The object of this work is threefold. In the
first place it is intended as a general and descriptive
account of typical areas of semi -natural vegetation in
Great Britain. Secondly a study of the effect of biotic
factors which produce this type of vegetation is involved,
and special attention is given to a particular aspect of
the biotic factor.i.e. the mechanical aspect. This latter
influence has received little attention up to the present.
Thirdly the economic applications of the study are investigated.
It is very notable that almost all studies of
vegetation in this country and certainly all vegetation problem:
related to agriculture have been approached from the chemical
or edaphic standpoint. The explanation lies in the fact that
the earliest investigators were chemists, and their outlook
has been acquired by the student, the investigator and the
agriculturist. It is hoped to show in the following work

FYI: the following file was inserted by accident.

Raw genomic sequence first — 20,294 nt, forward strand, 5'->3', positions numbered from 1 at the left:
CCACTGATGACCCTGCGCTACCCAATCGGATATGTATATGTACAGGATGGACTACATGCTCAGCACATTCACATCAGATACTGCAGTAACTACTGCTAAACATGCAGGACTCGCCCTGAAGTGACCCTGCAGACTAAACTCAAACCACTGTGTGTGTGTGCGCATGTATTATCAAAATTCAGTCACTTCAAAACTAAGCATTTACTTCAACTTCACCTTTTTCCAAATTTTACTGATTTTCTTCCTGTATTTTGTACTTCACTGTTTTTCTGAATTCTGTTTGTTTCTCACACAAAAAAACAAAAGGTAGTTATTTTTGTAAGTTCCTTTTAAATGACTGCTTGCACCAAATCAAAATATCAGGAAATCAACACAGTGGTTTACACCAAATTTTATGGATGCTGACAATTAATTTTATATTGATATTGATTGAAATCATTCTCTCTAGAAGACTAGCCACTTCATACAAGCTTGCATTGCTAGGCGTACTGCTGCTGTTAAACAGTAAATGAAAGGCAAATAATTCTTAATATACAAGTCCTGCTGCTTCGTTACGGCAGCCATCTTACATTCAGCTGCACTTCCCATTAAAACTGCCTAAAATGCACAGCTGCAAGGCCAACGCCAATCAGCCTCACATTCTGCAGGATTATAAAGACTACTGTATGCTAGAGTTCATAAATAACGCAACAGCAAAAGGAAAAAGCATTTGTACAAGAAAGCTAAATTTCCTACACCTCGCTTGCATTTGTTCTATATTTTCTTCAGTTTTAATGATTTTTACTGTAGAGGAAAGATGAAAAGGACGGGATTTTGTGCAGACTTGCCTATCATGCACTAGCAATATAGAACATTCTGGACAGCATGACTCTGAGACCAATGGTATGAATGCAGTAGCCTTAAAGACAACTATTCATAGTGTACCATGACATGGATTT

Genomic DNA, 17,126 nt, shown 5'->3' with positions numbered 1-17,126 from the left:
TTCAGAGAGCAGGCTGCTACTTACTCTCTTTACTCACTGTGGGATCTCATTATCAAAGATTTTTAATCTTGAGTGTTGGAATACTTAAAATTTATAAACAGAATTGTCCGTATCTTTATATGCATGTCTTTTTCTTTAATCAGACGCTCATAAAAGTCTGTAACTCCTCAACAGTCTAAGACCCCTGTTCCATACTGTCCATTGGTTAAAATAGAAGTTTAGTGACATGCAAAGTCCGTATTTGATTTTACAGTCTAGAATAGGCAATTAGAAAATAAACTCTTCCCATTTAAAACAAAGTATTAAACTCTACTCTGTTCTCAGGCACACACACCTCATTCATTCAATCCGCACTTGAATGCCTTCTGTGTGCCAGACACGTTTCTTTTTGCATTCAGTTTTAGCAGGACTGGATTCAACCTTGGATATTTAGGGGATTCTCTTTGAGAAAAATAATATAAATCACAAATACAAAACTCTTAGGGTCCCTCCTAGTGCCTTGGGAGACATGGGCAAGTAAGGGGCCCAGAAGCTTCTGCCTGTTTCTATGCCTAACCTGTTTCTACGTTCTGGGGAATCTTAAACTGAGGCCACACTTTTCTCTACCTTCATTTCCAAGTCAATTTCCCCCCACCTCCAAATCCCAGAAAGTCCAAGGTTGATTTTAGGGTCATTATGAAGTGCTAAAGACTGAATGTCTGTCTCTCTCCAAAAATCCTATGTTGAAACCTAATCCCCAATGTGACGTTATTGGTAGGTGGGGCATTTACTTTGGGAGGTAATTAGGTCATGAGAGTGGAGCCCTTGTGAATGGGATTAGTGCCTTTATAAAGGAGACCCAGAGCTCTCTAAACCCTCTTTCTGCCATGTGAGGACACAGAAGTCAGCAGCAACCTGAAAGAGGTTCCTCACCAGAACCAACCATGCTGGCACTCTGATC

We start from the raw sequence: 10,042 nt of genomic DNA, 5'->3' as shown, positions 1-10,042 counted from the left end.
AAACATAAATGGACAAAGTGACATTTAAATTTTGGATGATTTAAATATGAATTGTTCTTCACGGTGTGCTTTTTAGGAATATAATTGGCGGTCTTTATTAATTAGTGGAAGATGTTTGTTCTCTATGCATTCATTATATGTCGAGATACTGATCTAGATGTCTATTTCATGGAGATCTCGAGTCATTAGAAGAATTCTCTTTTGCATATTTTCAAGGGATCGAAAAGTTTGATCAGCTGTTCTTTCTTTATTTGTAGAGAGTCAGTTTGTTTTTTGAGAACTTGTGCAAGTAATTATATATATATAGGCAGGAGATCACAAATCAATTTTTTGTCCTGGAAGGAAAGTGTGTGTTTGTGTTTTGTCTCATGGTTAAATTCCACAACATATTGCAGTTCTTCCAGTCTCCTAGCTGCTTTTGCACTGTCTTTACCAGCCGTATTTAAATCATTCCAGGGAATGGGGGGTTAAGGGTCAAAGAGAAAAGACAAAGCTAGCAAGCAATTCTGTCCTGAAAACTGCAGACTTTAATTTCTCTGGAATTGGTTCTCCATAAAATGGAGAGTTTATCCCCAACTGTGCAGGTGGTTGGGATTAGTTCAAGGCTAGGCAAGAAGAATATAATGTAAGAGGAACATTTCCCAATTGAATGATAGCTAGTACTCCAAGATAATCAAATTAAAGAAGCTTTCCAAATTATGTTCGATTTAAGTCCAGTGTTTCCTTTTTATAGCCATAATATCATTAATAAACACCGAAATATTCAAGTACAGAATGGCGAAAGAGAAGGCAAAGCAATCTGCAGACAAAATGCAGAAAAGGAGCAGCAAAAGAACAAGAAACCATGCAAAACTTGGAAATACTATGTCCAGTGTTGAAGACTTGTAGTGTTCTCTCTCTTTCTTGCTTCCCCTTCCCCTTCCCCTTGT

that the solution to many ecological problems, especially
those of semi -natural vegetation,is to be found by a consideration of some purely mechanical force ;and that the
edaphic factor does not always exert the influence attributed
The results of the investigations have been exploited
economically, in several directions. For example it is found
that on the poorest grassland (from the graziers' point of view).
that the footpaths traversing it, possess an entirely different
flora of species with a high feeding value. A complete
understanding of the factors producing this contrast enables
the same changes to be produced in the field as a whole.
Again in the sphere of weed cont, where mechanical agents
are responsible for the presence or the propagation of certain
weeds, a knowledge of these agents, and their mechanism, is
shown to solve the problem of prevention and control.
The influence of domesticated and wild animals upon
vegetation is also shown to be due frequently to a mechanical
rather than a chemical influence.